The end of July marks the end of Black and Indigenous People of Color Mental Health Awareness Month and the beginning of Global Black Mental Health Awareness Month.

 

BIPOCMHM and GBMHAM

Black and Indigenous People of Color Mental Health Awareness Month formally became a nationally recognized month in 2008 and was initially celebrated in June. This awareness month is credited to Bebe Moore Campbell. Campbell established this month in her words, “to bring awareness to the unique struggles that underrepresented groups face regarding mental illness in the United States.” Similarly, psychologist and Black Therapy Central Co-Founder Dr. Mawiyah Kambon established Global Black Mental Health Awareness Month in 2020 to bring awareness to the same issues but on an international scale.

 

Why Are BIPOCMHM and GBMHAM Necessary?

National Mental Health Awareness month, which is held in April of each year, helps to bring awareness to mental health issues that affect the world as a whole. BIPOCMHM and GBMHAM help to highlight and inform the public of mental health with the added complexities of being a minority. Both of these awareness months provide the opportunity to explore how racial biases further exacerbate mental illnesses within minority communities.

 

Racial Bias and Its Many Forms

When discussing racism, most people are familiar with its two most prominent forms, external and internal. An example of blatant external racism would include racial slurs and hate crimes. External covert racism could be microaggressions such as making snide remarks about specific things directly connected to someone’s race or culture. Another example would be purposely avoiding interactions with someone because they are from a different race or culture. An example of overt internalized racism would be the perpetuation of colorism and texturism within the POC community. Covert internalized racism could be using bleaching cream or actively trying to minimize one’s features deemed too ethnic. The two graphics below explain other forms of racial bias and how these attitudes negatively impact mental health.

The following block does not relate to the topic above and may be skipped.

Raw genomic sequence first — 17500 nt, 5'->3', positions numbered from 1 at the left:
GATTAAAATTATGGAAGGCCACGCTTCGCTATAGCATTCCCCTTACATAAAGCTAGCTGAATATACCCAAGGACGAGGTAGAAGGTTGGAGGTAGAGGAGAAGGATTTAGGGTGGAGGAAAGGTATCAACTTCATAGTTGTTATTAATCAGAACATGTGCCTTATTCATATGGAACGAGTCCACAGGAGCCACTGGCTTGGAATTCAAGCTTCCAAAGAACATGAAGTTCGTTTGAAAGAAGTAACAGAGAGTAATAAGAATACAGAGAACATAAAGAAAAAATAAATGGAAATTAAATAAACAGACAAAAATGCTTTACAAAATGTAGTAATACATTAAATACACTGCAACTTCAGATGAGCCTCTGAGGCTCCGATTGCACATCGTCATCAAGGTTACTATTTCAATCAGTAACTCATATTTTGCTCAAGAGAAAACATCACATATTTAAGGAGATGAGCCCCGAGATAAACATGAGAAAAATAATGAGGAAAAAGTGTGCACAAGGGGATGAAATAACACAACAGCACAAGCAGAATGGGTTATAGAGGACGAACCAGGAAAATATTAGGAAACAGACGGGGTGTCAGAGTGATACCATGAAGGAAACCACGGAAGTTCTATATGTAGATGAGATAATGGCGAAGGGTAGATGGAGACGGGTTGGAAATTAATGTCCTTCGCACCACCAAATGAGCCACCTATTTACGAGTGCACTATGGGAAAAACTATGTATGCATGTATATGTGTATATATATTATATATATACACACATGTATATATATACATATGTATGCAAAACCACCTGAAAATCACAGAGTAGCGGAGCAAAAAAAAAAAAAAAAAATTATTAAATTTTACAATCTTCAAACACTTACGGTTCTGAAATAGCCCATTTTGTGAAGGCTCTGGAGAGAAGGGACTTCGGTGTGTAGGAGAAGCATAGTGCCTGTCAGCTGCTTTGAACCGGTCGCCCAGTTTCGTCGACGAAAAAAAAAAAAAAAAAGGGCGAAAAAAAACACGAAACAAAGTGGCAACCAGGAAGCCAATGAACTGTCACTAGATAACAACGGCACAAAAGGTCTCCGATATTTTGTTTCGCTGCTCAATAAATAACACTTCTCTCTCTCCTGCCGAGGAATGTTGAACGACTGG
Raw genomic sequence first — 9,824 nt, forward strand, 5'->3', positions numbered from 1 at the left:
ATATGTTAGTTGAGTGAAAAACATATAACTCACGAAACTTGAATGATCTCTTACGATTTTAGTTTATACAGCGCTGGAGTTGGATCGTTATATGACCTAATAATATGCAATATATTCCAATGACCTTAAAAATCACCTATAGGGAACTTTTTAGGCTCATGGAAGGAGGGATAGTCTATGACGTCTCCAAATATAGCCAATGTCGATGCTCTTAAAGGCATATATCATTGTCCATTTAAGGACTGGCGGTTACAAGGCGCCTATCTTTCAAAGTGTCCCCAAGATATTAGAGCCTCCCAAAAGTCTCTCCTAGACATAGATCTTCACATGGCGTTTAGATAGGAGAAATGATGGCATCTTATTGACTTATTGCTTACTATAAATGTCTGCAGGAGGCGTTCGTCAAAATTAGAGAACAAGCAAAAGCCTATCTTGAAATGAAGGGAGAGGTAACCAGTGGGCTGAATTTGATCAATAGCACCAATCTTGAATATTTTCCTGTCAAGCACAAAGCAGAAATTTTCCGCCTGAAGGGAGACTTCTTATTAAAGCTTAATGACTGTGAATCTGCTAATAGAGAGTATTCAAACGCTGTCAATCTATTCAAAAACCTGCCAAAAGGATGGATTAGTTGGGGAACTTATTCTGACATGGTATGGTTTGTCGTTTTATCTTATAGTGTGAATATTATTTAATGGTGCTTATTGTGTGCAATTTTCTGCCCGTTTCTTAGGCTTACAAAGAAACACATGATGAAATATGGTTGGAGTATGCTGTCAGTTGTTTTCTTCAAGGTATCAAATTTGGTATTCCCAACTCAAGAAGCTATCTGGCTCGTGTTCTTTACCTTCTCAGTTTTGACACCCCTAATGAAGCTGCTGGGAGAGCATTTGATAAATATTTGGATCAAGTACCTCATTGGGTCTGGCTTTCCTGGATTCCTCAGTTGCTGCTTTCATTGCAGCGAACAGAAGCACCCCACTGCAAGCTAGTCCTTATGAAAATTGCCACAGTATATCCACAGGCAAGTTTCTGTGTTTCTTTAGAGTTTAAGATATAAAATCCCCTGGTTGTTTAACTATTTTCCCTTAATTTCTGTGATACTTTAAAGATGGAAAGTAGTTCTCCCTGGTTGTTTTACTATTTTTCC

Racial Intolerance and the Justice System

The U.S. Department of Justice and several mental health agencies provided comparable data that revealed that “around 20% of individuals in jail and 15% of individuals in prison are actively suffering from some form of mental illness.” This is very devastating for the Black community, especially in America, where they are five times more likely to be incarcerated than their non-black counterparts. Racial biases within law enforcement also have life-threatening consequences, such as in the tragic case of the autistic man, Elijah McClain, who was killed by law enforcement who did not employ proper procedures for handling mentally impaired citizens.

 

We Have The Power

Guilt, frustration, ignorance, and fear have contributed significantly to the long life of racial bias. It can feel overwhelming when thinking about how we as individuals fit into this system. Each decision that we make will either weaken or strengthen the current situation. For those of us who actively want to see a positive shift, it starts with self re-education. Engaging in thought-provoking conversations with others who are personally affected by racial biases is one of the many ways to create positive change. Practicing genuine empathy, having an open mind, and educating others around us will provide the needed support for us to develop better mental health as a people.

 

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